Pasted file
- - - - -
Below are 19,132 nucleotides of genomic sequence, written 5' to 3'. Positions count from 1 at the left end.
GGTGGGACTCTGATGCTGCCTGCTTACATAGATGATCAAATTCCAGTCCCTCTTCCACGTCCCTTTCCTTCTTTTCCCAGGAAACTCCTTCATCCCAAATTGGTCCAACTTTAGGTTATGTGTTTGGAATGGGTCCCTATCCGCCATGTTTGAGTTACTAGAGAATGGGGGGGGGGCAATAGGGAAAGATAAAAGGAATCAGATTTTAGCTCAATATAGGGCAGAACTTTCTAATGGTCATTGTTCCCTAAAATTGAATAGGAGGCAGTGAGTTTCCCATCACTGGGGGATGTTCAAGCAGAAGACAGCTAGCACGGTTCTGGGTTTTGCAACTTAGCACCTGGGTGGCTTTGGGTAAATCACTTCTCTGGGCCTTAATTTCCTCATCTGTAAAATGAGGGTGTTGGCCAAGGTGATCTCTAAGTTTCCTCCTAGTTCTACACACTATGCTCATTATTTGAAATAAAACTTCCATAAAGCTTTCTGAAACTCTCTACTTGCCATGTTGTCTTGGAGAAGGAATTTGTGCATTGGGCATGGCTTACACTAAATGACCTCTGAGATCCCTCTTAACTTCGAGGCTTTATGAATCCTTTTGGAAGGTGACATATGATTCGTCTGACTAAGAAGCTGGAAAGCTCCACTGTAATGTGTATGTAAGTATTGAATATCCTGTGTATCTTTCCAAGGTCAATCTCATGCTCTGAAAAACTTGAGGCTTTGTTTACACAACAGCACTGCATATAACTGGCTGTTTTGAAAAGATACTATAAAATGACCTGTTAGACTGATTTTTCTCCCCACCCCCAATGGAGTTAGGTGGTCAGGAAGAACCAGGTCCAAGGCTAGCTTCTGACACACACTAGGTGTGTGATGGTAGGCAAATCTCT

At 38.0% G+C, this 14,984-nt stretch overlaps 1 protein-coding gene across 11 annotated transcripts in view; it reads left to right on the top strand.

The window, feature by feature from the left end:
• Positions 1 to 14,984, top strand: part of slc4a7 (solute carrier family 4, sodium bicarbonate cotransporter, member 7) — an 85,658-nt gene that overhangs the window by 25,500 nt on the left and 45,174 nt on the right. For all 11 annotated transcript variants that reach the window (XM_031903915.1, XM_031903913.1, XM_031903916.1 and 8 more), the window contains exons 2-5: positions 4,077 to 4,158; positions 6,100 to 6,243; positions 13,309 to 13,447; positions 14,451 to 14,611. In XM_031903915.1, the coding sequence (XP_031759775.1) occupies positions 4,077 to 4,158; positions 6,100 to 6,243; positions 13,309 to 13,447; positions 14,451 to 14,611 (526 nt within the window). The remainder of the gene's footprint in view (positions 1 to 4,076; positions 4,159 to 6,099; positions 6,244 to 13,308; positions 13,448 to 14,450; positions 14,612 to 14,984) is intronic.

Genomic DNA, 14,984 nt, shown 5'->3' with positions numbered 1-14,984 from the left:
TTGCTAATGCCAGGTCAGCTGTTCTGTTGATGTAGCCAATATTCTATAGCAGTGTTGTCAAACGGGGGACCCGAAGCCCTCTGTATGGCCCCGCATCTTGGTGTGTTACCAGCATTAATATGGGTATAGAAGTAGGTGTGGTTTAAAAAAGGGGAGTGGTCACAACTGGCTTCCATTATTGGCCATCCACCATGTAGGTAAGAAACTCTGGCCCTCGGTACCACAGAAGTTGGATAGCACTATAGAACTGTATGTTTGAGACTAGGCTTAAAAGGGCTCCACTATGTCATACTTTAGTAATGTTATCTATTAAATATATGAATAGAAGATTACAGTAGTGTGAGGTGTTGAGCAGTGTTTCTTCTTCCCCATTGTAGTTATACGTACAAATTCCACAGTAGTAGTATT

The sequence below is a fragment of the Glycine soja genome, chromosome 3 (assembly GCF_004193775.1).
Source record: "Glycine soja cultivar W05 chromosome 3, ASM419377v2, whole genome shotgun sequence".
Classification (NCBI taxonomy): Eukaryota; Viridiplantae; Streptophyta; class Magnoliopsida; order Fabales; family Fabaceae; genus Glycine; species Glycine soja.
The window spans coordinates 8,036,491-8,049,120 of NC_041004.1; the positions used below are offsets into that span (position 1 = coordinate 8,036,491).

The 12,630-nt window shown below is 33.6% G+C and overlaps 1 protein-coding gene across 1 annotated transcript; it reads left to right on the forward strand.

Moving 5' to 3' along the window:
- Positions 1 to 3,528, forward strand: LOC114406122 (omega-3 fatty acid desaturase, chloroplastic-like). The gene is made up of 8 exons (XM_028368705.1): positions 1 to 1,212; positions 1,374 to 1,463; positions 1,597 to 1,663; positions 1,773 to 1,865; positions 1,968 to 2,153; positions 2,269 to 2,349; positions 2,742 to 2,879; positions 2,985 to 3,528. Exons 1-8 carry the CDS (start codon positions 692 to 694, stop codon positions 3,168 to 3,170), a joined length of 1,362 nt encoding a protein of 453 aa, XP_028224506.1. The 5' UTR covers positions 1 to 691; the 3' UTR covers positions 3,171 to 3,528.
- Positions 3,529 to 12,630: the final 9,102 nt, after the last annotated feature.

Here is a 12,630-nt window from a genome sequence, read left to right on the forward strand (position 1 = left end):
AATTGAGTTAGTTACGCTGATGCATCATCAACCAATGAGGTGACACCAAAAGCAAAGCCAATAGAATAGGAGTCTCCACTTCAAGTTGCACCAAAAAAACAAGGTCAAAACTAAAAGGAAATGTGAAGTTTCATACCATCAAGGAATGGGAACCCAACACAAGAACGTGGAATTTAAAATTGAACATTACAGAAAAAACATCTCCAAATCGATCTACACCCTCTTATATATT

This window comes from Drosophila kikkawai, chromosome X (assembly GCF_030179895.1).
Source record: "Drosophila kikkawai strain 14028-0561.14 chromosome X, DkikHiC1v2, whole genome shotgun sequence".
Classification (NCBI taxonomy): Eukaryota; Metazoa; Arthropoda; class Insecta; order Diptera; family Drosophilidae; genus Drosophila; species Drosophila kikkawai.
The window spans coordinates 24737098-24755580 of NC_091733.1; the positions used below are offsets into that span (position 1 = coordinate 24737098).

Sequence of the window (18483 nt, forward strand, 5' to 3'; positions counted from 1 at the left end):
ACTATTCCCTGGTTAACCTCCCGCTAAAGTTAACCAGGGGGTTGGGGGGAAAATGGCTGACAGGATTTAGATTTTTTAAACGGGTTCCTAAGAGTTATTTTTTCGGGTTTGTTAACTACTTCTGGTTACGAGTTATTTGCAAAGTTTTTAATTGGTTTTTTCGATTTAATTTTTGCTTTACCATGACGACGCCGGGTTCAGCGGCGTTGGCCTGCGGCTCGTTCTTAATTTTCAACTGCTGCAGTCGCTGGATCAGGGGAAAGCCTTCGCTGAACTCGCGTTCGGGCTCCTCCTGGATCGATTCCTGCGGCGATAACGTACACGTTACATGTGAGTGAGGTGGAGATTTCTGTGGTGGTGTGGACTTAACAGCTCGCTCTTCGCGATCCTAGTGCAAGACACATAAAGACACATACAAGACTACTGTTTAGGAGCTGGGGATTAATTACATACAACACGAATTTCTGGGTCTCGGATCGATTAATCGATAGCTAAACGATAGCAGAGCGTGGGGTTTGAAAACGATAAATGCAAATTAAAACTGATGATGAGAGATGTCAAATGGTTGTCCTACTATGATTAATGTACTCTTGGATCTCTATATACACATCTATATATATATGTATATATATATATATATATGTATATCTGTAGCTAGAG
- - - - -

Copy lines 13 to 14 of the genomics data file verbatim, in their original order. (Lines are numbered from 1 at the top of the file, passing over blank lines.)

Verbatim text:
Moving 5' to 3' along the window:
- Positions 1 to 3,528, forward strand: LOC114406122 (omega-3 fatty acid desaturase, chloroplastic-like). The gene is made up of 8 exons (XM_028368705.1): positions 1 to 1,212; positions 1,374 to 1,463; positions 1,597 to 1,663; positions 1,773 to 1,865; positions 1,968 to 2,153; positions 2,269 to 2,349; positions 2,742 to 2,879; positions 2,985 to 3,528. Exons 1-8 carry the CDS (start codon positions 692 to 694, stop codon positions 3,168 to 3,170), a joined length of 1,362 nt encoding a protein of 453 aa, XP_028224506.1. The 5' UTR covers positions 1 to 691; the 3' UTR covers positions 3,171 to 3,528.